Chef's Special
(Fuera de Carta)

TLA Releasing,

Nacho G. Velilla

Nacho G. Velilla ,
David S. Olivas,
Oriol Capel,
Antonio Sanchez

Javier Camara,
Lola Duenas,
Fernando Tejero, Benjamin Vicuna, Junio Valverde, Alejandra Lorenzo

Unrated, 104 minutes



Wolfe Video,

Ron Davis
Stewart Halpern

Carl Glorioso,
Victoria DePaula,
Tony Brewer,
Alina Malleti,
David Lowman,
Coti Collins,
Robert Martin,
Chantel Reshae,
Victor Bowling,
Victoria Parker

Unrated, 95 minutes


Holding Trevor

here! TV,

Rosser Goodman

Brent Gorski

Brent Gorski, Jay Brannan, Melissa Searing, Eli Kranski, Christopher Wyllie, Dawn Mondie

Unrated, 88 minutes


October Grab Bag
by Michael D. Klemm
Posted online, October 2009
A shorter version of Pageant also appeared in abOUT, November 2009

Spanish comedies can be a mixed bag. At one end of the spectrum you have Pedro Almodovar, at the other you have the late night programming on cable Spanish channels. Chef's Special, a Spanish entree from director Nacho G. Velilla, falls somewhere in the middle on this scale.

Maxi (Javier Camara) is the executive chef and owner of a plush restaurant named Xantarella. He is a middle aged screaming queen who is obsessed with getting a Michelin star for his elegant eatery. His quirky staff is one big dysfunctional happy family. Maxi gets a little high strung at times; think Hell's Kitchen's Gordon Ramsay crossed with ZaZa from La Cage Aux Folles. But he is also deeply passionate about the food that comes out of his kitchen and this is how he rapturously describes it to his staff:

"Please, what a dish! So insinuating, so seductive. Am I the only one hearing this? It's screaming to be eaten and enjoyed by someone. Remember, people don't just come here to eat. They seek pleasure, to satisfy their fantasies. They come here for us to give them a good fuck."

Life is about to get complicated for Maxi. His ex-wife from a sham marriage has just died and he suddenly has custody of his two estranged children. He hasn't seen the boy, 15, and the girl, 6, in years and the kids are, shall we say... hostile? A hunky former soccer player named Horacio (Benjamin Vicuna) moves into the apartment across the hall and both Maxi, and his maitre d' Alex (Lola Duenas), fall in lust with him. I have to point out that Alex was earlier seen screaming that she is done with men because they are all pigs. Quickly forgetting her new vow, her attempts to seduce the soccer hunk are as subtle as a train wreck. As it turns out, Horacio is in the closet (he is a television sportscaster) and he and Maxi begin a secret, torrid affair.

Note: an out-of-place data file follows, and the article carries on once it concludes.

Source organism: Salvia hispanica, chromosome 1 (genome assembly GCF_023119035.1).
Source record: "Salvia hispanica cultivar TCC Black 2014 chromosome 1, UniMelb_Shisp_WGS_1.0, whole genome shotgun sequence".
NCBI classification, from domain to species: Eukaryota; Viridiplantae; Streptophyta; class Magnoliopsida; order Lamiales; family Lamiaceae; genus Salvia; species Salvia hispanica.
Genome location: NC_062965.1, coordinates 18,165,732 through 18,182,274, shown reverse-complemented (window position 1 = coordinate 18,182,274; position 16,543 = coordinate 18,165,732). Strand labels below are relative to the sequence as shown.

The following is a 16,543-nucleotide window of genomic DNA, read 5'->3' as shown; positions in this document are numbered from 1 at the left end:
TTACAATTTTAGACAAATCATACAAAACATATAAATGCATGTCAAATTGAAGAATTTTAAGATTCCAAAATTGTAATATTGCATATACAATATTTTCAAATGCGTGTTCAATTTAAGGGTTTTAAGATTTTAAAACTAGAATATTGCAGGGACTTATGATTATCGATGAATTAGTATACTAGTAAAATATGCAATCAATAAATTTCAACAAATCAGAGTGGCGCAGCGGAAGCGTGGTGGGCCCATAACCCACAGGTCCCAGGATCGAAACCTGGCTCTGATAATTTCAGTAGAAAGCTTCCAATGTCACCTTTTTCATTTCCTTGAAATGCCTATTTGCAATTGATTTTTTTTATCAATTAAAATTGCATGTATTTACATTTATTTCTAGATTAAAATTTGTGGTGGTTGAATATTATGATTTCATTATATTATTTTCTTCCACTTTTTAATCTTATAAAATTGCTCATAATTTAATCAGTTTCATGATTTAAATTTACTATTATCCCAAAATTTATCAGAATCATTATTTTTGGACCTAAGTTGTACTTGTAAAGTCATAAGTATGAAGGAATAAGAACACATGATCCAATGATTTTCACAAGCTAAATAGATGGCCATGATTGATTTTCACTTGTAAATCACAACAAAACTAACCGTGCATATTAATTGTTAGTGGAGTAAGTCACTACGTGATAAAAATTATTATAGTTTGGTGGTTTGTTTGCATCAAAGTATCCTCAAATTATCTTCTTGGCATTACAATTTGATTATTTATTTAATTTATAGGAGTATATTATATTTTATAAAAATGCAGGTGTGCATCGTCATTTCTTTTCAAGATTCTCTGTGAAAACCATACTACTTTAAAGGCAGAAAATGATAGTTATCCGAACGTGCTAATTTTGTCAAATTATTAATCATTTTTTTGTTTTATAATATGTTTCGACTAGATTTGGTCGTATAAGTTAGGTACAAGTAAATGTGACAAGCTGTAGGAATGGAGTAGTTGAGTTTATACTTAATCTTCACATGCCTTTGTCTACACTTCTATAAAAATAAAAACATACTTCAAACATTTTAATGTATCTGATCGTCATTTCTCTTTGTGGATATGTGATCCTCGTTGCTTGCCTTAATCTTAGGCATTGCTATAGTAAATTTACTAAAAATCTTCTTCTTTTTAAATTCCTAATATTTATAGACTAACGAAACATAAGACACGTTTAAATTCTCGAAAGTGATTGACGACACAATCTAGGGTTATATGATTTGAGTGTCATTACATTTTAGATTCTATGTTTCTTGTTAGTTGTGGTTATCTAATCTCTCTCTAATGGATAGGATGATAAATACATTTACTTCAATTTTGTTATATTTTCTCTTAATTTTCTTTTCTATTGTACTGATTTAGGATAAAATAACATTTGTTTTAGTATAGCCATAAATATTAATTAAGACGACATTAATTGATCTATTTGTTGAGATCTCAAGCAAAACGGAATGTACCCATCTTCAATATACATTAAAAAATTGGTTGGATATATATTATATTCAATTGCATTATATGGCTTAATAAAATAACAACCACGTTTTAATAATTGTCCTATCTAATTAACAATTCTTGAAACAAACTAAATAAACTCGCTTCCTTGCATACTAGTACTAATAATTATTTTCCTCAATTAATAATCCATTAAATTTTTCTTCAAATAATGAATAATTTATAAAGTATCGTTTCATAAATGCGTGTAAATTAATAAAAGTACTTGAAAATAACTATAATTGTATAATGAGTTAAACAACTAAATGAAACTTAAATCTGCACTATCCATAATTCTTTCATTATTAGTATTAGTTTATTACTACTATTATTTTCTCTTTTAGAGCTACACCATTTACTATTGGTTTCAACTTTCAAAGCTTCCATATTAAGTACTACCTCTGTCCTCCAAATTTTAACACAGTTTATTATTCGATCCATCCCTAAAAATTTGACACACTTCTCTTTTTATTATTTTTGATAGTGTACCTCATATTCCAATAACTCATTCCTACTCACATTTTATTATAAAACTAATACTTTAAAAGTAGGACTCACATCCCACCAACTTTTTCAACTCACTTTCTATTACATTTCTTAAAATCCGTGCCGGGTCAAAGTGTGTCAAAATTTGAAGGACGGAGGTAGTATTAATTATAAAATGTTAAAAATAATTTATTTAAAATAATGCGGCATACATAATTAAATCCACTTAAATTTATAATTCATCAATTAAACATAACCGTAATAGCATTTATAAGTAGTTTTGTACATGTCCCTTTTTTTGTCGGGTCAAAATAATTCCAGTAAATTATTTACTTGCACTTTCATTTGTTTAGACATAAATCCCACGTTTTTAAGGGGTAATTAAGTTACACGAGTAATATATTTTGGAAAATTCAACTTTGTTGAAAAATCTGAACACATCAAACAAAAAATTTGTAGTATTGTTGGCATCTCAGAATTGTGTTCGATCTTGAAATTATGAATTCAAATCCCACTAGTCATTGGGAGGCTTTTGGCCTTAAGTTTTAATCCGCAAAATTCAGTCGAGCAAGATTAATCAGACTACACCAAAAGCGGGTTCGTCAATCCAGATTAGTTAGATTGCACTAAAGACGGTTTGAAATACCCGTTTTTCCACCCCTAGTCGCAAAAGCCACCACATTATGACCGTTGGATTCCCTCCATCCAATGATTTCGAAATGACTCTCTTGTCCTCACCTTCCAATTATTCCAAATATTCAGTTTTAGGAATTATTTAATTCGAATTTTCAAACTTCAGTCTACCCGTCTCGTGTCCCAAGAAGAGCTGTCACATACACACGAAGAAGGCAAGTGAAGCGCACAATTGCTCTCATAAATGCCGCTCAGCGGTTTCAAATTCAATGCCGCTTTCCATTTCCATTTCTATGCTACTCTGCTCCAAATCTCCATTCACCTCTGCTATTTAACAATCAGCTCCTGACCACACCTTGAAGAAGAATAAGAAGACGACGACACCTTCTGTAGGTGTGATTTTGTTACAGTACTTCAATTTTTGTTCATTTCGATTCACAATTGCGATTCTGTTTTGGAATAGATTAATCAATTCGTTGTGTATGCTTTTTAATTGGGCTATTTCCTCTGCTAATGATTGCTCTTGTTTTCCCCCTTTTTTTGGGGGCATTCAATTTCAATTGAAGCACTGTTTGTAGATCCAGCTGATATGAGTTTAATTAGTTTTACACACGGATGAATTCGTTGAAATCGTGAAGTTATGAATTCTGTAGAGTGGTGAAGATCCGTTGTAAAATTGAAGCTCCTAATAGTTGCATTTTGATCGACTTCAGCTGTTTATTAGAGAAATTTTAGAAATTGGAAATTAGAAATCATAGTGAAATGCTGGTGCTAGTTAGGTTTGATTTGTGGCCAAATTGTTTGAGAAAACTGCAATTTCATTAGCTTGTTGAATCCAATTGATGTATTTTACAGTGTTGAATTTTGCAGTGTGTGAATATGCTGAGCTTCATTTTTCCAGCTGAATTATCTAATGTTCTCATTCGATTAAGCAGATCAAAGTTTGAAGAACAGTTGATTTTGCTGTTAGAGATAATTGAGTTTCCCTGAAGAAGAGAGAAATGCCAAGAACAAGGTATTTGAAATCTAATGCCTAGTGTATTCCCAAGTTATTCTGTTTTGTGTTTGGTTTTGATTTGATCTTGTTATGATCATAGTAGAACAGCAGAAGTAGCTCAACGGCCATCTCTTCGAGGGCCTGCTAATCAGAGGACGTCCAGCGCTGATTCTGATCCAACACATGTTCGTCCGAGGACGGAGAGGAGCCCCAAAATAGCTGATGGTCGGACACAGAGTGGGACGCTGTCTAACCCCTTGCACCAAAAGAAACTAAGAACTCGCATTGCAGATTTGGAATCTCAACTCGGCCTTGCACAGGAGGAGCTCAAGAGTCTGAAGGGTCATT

Chef's Special is often amusing. Sometimes it's even laugh-out-loud funny. But it is also a very uneven film. Too many cooks spoil the broth and Chef's Special has four screenwriters listed. It's the same affliction suffered by so many Hollywood blockbusters that are written by committee. Cinema and Sitcom is a bad mix. Beautifully written scenes are followed by others that are so broad they go beyond slapstick. Director Velilla's background in television is obvious. I know this is a comedy, but no one talks the way that these people sometimes do. Many lines are so out of character that they must have been written just for its laugh value without giving any thought to character assassination. (Or course, it is possible that something is lost in the translation.)
Still, Spanish comedy is usually a bit on the fast and furious side and maybe we Americans just can't keep up. Even so, this film really needs to tone it down a notch. Every now and then, Chef's Special gets serious and there are a few pretty intense scenes between Maxi and his son Edu. When Edu is expelled from school for engaging in a bit of fag bashing, Maxi slaps him and tells the kid that if he has a problem with fags to take it out on him. It goes without saying that Edu won't react very well when he discovers that his famous soccer coach is playing hide the sausage with his Dad. A number of scenes in which Maxi reads to his daughter at bedtime are touching, without becoming maudlin, because Maxi gets exasperated when she keeps asking for rational explanations of the fine plot points in her nursery rhymes. But the drama always becomes a burlesque again (sometimes without taking a minute to catch its breath) and what could have been another Bear Cub (2004) is, instead, a mess. However, I'd be dishonest if I didn't admit that it is also an entertaining mess.

There are abundant charms. The leads do a good job; Camara and Duenas both worked with Almodovar and, when the director isn't asking them to channel Benny Hill, they deliver convincing performances. The middle-aged gay man/fag hag relationship between them is believable. Making the lead character homely and dorky looking is a deviation from the usual gay comedy norm. There are also herein a few of the best sight gags I've seen in a movie in a long time. My favorite was Maxi's meltdown when a customer complains that his tuna steak is raw. Maxi is heard smashing a few things in the kitchen and then returns to the table with a welding torch.

Chef's Special won a few audience awards on the festival circuit so far be it for me to be a wet blanket. It's a cute film with a lot of fun moments, and it's a pleasant enough date movie. Regrettably, it had the potential to be a bit more.


Javier Camara also appears in:
Bad Education


Pageant is a feel-good documentary about fifty female impersonators competing for the title of Miss Gay America. Pageant emphasizes the glitz and the glitter, while following five very different men on their individual paths to capture the crown.
Two successive title cards begin the film: "The Miss Gay America Pageant is about the art of illusion" and "The use of female hormones or surgical body enhancements is forbidden." It is essential that the judges are convinced that each of the contestants are women and much of Pageant details the ways in which the men work their magic. This is about female impersonation and not drag. There are lavish close-ups of makeup being applied, wigs being styled and dresses being fitted. To add amusement, the audience also witnesses torturous treatments of duct tape and other household items that make the illusions possible.
One of the film's two directors, Stewart Halpern, helmed When Boys Fly (2000), a documentary about circuit parties that resembled a more explicit spawn of MTV's The Real World. In Pageant, Halpern again spotlights, this time with co-director Ron Davis, an interesting cross section of the contestants. Carl explains that being a female impersonator has nothing to do with wishing that he was really a woman. As a child, Tony thought he was ugly until he first put on a dress. Victor is overweight and his hero is Miss Piggy. Another was once a singer for Jimmy Swaggart Ministries.